6 Signs Your Dog Has Allergies

  • 22/02/2022
allergic-dog.jpgDogs suffer from allergies as much as humans do, and some of the symptoms can be subtle, while others are pretty obvious. Some might show up intermittently, and others might be constant. Regardless of the type and severity, if you think your dog might have allergies, it’s crucial to get an accurate diagnosis from a veterinarian. With appropriate testing and treatment, allergy symptoms can be controlled so that your dog feels better and can live a happy, healthy life. Treatment strategies can range from adding dog skin supplements to their routine to changing their diet entirely. Let’s investigate a little more.

Causes of Allergies in Dogs

It’s important to understand that dog allergies can be caused by many different things, including:

●      Fleas and other parasites such as mange or scabies mites or lice

●      Environmental irritants such as pollen, grasses, dust, mold, or mildew

●      Foods such as beef, chicken, soy, or wheat

●      Chemicals, such as shampoos or cleaning products

●      Drugs, including vaccines and other medications

Knowing what triggers allergies can help determine the best course of treatment. If you suspect your dog is having issues with allergies, even if the symptoms are minor, start making notes about when the problems arise as this info can help a vet later. For example, is it after eating particular food or treats? How about after you go for a walk in a specific area? If the symptoms appear suddenly or are severe, it’s time to get to your vet for an expert diagnosis and some proper treatment. Don’t be afraid to make the trip, either, because up to ten percent of dogs may suffer from allergies in their lifetime. It’s worth getting things checked out, even if you have to see a skin specialist!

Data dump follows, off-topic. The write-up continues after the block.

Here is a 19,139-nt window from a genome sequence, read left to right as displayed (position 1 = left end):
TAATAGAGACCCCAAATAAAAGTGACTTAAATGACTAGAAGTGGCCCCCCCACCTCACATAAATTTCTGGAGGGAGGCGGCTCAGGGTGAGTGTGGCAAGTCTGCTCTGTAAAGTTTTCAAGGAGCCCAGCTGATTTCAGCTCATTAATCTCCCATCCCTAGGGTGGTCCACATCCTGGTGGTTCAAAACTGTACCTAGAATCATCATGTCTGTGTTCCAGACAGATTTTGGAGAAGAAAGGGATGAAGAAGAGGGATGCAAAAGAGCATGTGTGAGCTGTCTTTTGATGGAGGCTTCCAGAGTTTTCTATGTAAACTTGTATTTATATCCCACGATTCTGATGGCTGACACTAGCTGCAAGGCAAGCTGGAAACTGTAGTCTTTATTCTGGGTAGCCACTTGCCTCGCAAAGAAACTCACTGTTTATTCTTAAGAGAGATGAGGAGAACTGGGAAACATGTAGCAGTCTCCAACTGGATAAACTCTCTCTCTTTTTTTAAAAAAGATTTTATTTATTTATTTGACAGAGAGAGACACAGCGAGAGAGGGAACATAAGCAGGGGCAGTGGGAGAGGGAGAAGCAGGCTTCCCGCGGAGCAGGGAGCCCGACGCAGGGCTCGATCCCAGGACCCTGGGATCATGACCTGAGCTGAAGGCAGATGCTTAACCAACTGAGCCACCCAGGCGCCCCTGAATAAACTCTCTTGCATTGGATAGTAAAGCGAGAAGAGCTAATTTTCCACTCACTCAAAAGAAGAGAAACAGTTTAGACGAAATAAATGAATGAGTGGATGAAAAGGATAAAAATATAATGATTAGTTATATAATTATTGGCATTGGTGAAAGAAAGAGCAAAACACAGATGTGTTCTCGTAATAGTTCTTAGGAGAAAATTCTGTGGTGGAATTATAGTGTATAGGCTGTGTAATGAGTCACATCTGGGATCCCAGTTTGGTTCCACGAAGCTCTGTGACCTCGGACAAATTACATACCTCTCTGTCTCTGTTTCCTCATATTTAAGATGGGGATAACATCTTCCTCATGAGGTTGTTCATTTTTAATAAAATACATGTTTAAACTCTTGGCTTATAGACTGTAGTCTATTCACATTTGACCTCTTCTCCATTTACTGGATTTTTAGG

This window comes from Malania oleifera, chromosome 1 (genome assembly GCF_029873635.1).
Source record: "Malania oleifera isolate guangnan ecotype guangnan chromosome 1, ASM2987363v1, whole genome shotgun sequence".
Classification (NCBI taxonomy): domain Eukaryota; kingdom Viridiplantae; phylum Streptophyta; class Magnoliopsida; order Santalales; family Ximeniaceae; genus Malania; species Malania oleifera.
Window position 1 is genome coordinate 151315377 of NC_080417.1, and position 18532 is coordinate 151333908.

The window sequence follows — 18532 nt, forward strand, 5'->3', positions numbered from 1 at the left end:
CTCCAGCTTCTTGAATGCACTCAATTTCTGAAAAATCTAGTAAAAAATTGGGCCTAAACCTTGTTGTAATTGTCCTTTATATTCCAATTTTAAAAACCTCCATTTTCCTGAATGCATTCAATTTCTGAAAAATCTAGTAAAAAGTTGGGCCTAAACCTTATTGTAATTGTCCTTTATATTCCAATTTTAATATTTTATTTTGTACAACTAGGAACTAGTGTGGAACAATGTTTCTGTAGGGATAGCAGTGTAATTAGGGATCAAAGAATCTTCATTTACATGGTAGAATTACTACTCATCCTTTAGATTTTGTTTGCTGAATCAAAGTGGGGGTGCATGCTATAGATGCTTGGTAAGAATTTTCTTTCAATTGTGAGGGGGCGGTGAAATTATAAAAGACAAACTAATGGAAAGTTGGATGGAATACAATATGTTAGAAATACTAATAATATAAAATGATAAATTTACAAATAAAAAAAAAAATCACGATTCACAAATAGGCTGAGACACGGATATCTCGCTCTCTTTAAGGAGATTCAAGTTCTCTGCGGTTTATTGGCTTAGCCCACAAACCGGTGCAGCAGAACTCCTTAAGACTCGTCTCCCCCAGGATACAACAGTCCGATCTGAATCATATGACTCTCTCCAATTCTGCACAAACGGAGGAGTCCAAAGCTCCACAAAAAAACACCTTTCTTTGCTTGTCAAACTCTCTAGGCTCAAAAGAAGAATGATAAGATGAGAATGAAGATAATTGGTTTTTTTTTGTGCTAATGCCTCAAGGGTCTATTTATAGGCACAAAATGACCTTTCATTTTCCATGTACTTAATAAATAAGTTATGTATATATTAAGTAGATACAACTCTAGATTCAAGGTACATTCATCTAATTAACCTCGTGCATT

Signs and Symptoms That Indicate Allergies in Dogs

There are several signs and symptoms that you can look for if you suspect a dog has allergies, including:

1. Itching and Scratching

It’s easy to see when your dog is scratching but hard to tell if it’s an allergy or something else causing the problem. Some everyday things that can cause dogs to itch include skin infections, parasites such as fleas, and, yes, allergy symptoms. In addition, a dog’s skin can become drier in the winter months due to reduced humidity in the air. This makes it easier for dogs to develop skin rashes or other signs of allergies.

2. Skin Rashes or Inflamed Skin

Skin rashes and inflammation are other common signs that might indicate an allergic reaction, including red bumps or hives, scabs, hair loss, and thickened skin. These symptoms can be caused by many different things, including environmental allergies, parasites such as fleas or mange mites, or food allergies.

3. Frequent Ear Cleaning

Your dog’s ears might be itchy and bother them, even if you can’t see any signs of irritation or redness. Ear cleaning is another sign to watch out for, indicating ear mites. Chronic ear infections are often triggered by allergic reactions brought on by food, dust, and pollens.

4. Itchy Paws or Skin